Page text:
Public shares concerns about tolls, safety at meeting on K-10 west-leg improvements
photo by: Elvyn Jones
Notes left on a comment board Wednesday at a public informational meeting on proposed upgrades for Kansas Highway 10 left no doubt about what was on attendees’ minds: “No tolls.”
At the meeting at Southwest Middle School, which the Kansas Department of Transportation hosted to get public feedback on a proposal to expand K-10 to four lanes from the U.S. Highway 59/Iowa Street interchange to North 1800 Road, that sentiment was written on 17 of the 32 notes on the comment board.
The meeting was part of an environmental impact study that KDOT is required to complete before the K-10 improvements can take place. There is no current funding set aside for the K-10 improvements, so KDOT’s environmental impact study has to consider several possible funding options, including tolls, said KDOT spokeswoman Laurie Arellano.
According to materials provided at the meeting, which Arellano estimated drew more than 200 people, other funding options include sales taxes, fuel taxes, the use of state general funds, bonds and per-mile road user fees charged to vehicles through electronic monitors.
Aaron Frits, KDOT K-10 west leg project director, said the funding picture would become clearer by the end of the 2019 legislative session in April or May. A Joint Legislative Transportation Vision Task Force is to make its recommendations in January to the Kansas Legislature about what should be included in the next state transportation plan and how improvements should be funded. Additionally, Gov.-elect Laura Kelly could be expected to make transportation funding recommendations, he said.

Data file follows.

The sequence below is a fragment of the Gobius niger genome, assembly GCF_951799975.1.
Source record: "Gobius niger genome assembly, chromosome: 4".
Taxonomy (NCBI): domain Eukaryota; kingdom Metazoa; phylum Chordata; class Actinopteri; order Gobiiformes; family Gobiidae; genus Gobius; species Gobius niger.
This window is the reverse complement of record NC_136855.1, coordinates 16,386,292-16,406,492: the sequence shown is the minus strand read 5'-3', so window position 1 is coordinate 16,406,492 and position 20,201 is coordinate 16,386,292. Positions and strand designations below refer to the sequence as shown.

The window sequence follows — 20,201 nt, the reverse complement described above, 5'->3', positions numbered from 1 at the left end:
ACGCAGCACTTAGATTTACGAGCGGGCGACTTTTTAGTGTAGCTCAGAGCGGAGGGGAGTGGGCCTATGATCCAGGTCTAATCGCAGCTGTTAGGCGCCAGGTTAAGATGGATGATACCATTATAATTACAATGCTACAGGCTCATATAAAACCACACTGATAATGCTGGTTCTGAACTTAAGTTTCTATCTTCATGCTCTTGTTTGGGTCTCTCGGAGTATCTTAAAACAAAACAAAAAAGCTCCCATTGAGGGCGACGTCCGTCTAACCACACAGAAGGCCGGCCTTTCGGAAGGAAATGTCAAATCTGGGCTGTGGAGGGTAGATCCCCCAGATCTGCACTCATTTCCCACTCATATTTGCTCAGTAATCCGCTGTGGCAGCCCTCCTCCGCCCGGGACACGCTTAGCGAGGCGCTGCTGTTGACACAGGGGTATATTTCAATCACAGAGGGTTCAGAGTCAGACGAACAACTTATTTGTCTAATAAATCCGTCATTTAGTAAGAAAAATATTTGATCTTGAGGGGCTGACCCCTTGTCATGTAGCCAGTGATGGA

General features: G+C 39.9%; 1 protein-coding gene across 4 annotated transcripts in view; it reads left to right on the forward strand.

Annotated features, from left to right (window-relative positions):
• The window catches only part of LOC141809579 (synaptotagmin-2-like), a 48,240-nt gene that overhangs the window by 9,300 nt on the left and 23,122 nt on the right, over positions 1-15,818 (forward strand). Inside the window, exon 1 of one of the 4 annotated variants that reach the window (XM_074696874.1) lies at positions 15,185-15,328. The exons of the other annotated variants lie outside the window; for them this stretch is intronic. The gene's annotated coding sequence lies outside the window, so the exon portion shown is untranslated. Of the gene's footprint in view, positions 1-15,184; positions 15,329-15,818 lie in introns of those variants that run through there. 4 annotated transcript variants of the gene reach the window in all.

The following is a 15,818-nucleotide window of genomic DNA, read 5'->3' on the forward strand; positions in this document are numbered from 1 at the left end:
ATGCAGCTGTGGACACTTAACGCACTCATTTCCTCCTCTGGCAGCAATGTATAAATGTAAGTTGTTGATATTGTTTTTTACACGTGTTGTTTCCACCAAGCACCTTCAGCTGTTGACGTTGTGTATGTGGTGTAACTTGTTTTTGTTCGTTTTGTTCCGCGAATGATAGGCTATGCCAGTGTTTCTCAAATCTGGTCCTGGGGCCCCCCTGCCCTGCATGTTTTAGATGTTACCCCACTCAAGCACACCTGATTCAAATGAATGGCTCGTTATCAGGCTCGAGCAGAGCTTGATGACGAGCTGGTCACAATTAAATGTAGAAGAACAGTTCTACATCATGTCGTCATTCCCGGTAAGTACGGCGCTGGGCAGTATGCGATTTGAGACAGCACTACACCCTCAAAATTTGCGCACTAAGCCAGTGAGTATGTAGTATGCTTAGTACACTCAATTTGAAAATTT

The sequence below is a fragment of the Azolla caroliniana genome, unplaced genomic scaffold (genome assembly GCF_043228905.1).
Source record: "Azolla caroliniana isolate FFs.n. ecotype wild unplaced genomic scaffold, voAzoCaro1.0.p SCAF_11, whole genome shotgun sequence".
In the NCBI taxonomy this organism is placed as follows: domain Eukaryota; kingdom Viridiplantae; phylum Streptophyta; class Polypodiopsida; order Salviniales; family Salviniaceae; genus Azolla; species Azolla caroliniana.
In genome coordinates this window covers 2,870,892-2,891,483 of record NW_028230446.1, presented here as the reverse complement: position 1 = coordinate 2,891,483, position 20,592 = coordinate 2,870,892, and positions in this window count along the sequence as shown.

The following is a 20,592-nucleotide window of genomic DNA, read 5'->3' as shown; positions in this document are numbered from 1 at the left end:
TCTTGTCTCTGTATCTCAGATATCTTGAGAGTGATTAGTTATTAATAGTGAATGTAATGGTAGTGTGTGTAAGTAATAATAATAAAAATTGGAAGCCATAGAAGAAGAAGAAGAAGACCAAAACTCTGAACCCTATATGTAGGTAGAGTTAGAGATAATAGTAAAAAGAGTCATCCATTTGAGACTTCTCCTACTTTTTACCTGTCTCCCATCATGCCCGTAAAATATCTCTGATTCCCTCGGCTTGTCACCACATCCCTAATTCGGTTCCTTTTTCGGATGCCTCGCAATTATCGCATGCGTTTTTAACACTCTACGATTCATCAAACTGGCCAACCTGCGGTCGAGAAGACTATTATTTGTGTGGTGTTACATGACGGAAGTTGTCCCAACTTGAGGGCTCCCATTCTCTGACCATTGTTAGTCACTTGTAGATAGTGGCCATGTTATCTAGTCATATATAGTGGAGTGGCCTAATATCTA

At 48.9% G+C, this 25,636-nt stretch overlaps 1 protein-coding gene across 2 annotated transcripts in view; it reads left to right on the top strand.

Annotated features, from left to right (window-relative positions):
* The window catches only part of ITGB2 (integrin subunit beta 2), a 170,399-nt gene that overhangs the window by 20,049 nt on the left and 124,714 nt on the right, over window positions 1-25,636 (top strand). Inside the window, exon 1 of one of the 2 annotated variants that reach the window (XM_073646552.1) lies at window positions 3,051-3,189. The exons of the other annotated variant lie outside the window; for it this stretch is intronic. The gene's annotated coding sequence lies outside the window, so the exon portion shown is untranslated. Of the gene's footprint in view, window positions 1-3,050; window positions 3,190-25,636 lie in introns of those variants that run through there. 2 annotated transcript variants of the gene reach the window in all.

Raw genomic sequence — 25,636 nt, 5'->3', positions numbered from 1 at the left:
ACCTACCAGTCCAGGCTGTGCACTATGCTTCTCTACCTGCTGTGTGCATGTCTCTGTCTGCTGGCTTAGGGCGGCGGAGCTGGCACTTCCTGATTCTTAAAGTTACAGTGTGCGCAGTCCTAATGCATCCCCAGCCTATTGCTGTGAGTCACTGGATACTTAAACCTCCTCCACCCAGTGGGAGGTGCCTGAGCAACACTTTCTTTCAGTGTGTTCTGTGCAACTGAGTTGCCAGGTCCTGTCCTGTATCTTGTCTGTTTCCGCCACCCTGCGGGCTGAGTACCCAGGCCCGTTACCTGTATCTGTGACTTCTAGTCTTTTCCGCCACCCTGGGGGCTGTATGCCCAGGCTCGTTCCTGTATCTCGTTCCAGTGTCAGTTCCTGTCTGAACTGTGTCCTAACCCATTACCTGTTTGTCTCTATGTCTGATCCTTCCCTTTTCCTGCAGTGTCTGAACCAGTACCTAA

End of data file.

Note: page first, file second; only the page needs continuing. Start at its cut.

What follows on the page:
Although objections to tolls may have dominated the comment board, Frits said the most frequent concern mentioned to him was the need for safety improvements at the K-10/Wakarusa interchange, which is now an at-grade intersection controlled by a traffic signal.
Frits said KDOT engineers were working with Douglas County Public Works director Keith Browning on a plan to make short-term safety improvements at the K-10/Wakarusa Drive intersection and the other four at-grade intersections on the west leg of K-10. Those plans should be released in the coming months, he said.
However, KDOT officials have said there will be no major interchange improvements on the K-10 west leg until the overall improvement project gets underway. That will be at least three years, because that is how long it will take KDOT to complete the environmental impact study, Arellano said.
Daryl Craft, of Lawrence, said he attended the meeting to learn more about the project, but also because he was concerned about congestion and safety with the increased traffic since the opening of the K-10 east leg. He and his wife use the K-10 west leg three to four times a week, he said, but they avoid it during morning rush hours when westbound traffic can be backed up more than a mile from the Wakarusa Drive intersection east to Kasold Drive.
Craft said he also wants to see improvements to the Clinton Parkway interchange.
“That never should have been designed like it is,” he said. “They need to get it right this time.”
Arellano said the public will have further chances to comment as the study moves along. She did not share specific dates, but she said the next public meeting would likely happen in April.
The public can view information on the proposed K-10 west leg improvements and leave comments on the project at slt-ks.org, Arellano said.